Almost two years ago, lawyers for Hispanic and black Texans faced off in federal court against the Texas attorney general’s office over the state’s new redistricting maps.
On Wednesday, they were back on familiar ground. Same players. Same court. Same issue.
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Texas’ redistricting saga
Why is the San Antonio court meeting?
The federal judges will determine the next step in the legal saga over Texas’ redistricting, which began in 2011 when the Legislature approved new maps for Congress, the Texas Senate and the Texas House of Representatives. The courts found those maps discriminated against minority voters, and the San Antonio judges drew interim maps that were used last year.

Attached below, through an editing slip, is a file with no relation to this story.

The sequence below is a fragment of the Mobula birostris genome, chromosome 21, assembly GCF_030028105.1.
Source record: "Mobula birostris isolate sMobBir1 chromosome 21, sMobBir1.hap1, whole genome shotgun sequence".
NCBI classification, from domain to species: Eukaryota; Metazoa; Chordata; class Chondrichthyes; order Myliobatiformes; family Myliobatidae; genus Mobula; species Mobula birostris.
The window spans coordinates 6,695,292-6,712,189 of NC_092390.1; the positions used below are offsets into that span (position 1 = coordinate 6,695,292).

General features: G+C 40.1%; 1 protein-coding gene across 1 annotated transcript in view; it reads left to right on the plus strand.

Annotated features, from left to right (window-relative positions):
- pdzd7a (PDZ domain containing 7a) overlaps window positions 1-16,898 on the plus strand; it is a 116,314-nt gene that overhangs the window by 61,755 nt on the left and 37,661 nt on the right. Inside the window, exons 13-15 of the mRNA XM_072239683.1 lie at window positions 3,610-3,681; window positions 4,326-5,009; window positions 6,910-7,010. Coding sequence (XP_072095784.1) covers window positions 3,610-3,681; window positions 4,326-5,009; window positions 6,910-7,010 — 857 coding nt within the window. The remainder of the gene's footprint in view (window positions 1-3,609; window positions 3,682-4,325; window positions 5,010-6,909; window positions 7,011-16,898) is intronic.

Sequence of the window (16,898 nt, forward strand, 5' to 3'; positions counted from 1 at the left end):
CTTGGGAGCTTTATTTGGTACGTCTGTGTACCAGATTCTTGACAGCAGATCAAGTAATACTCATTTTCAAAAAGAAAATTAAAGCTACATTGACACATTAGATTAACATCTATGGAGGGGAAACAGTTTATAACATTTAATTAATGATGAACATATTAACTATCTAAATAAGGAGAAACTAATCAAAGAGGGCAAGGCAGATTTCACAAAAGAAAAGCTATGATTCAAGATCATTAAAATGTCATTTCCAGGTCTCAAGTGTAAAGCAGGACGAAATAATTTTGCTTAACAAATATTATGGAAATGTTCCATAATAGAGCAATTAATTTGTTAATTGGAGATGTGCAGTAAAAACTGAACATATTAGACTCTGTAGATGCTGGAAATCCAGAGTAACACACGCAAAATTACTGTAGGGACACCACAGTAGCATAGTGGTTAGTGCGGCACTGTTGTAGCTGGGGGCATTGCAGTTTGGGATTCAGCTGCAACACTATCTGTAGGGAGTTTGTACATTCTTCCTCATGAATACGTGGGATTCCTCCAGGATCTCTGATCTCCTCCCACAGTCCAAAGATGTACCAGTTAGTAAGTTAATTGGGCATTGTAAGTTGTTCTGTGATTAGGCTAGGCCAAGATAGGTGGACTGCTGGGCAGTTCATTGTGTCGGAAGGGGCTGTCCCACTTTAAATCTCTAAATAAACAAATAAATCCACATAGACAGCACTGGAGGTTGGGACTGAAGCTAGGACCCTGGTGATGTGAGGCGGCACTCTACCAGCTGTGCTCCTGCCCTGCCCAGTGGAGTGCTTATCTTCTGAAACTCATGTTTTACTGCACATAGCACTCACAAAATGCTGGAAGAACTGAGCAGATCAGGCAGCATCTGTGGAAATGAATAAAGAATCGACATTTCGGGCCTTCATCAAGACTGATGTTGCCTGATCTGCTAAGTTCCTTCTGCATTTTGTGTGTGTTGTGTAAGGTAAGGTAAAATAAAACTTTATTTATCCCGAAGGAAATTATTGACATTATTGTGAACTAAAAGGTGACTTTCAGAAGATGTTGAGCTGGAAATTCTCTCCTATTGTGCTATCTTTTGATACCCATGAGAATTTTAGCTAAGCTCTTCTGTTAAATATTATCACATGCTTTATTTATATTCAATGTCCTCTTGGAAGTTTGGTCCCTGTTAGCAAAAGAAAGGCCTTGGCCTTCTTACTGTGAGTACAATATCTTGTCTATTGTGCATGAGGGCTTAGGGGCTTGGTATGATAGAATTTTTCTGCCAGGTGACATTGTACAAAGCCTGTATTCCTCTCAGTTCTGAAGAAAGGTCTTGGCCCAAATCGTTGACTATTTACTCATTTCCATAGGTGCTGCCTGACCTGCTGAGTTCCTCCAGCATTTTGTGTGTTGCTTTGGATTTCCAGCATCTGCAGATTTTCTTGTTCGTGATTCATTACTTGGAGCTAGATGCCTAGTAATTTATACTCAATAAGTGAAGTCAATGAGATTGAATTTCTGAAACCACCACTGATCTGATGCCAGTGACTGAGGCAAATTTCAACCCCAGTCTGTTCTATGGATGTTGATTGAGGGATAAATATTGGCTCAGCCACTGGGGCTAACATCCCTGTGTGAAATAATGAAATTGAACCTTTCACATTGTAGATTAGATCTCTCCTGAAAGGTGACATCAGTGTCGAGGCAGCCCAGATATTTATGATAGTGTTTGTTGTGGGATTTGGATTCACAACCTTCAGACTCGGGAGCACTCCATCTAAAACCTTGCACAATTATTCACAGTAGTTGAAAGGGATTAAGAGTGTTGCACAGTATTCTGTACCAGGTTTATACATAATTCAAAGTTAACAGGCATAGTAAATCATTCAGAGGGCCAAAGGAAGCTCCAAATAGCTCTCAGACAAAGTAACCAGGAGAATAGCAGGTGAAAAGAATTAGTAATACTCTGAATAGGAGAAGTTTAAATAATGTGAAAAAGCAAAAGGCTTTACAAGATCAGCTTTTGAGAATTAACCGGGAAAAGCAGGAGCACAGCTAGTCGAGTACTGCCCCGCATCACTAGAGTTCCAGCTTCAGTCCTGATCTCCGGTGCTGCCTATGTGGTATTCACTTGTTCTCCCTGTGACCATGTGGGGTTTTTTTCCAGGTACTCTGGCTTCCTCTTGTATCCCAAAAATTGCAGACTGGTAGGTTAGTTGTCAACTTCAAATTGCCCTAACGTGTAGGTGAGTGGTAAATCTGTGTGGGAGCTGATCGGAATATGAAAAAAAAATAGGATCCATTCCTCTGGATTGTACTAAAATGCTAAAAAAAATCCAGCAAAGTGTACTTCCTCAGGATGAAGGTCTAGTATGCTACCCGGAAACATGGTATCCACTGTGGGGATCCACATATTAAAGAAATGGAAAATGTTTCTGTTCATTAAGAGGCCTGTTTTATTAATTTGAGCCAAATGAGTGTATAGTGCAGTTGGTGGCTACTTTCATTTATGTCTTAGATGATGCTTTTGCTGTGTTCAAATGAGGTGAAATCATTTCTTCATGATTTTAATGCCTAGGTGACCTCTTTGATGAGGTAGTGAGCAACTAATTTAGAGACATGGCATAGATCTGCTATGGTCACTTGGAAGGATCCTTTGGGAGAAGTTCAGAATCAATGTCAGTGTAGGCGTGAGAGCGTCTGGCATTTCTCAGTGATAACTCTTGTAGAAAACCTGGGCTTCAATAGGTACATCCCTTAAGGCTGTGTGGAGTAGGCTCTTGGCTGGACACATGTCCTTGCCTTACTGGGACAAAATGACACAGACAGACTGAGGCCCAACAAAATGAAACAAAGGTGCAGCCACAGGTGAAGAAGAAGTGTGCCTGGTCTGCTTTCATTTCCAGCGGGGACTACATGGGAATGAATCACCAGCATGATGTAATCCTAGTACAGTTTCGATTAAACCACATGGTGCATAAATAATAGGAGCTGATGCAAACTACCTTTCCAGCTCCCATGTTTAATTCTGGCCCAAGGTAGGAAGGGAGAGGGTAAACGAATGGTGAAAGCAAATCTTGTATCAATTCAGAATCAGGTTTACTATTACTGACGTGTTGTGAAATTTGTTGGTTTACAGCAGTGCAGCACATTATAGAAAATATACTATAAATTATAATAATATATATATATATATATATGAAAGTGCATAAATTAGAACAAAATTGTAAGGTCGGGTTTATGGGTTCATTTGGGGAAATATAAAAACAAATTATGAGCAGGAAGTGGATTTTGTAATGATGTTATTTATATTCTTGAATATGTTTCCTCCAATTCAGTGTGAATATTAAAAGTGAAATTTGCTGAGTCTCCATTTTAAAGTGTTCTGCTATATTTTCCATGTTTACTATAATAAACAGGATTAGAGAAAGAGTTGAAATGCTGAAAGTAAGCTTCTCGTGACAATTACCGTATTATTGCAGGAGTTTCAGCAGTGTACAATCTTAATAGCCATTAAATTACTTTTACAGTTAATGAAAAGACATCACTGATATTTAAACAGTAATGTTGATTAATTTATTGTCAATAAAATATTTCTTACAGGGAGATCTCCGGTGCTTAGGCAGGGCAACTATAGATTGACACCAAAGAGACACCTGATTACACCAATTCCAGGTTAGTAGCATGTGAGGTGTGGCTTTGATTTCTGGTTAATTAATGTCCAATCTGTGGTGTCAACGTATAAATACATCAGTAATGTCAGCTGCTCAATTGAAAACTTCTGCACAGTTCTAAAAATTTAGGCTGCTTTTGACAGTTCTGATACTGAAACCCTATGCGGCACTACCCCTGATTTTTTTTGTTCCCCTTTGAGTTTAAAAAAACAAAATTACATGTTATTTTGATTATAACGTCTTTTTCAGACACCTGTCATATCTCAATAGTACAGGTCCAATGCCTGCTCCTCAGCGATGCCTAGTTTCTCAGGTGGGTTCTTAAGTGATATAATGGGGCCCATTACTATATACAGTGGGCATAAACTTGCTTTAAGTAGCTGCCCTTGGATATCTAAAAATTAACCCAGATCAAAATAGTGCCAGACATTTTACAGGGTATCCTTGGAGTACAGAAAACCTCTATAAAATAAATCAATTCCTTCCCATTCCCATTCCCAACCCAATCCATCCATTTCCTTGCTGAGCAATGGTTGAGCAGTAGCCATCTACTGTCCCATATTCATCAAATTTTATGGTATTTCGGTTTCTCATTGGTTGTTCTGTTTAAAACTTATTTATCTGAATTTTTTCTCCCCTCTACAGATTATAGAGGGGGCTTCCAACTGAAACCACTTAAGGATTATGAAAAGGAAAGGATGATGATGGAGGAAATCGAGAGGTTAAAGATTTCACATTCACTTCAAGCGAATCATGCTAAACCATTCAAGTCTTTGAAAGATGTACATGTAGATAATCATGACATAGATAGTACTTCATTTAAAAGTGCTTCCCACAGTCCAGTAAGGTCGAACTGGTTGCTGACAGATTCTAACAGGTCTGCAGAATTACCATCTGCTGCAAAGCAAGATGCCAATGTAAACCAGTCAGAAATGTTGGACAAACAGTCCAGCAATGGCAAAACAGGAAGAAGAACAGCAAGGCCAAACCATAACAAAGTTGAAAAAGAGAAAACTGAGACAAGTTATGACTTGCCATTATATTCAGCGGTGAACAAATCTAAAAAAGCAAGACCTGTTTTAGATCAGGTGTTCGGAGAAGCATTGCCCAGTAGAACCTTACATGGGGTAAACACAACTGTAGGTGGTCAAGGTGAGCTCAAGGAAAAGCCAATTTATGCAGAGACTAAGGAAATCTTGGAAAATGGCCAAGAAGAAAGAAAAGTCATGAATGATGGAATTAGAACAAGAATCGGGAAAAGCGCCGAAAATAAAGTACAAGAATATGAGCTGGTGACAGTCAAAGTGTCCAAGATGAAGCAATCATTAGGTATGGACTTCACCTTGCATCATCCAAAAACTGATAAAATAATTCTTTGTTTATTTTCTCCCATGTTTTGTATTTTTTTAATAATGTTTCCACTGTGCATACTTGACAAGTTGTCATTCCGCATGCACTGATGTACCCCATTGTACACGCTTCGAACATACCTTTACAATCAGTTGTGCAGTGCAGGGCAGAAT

Why is the Legislature in a special session on redistricting?
Gov. Rick Perry called legislators back Monday to approve the interim maps. He wants to end the legal fight over the Legislature’s maps and adopt the interim maps. That way, the districts would be set and candidate filing for the 2014 elections could begin as scheduled Nov. 9.
Why not go ahead and approve the interim maps?
Even though every legislator and member of Congress was elected using those maps, they were a compromise, and many people are unhappy with the congressional and Texas House districts. Democrats, in particular, say they dilute minority voting and don’t reflect the state’s burgeoning Hispanic population over the past decade.
Democrats will fight the interim maps in the Legislature, but the Republican majority could approve them anyway, perhaps within a week to 10 days. Then the San Antonio judges will decide how to proceed.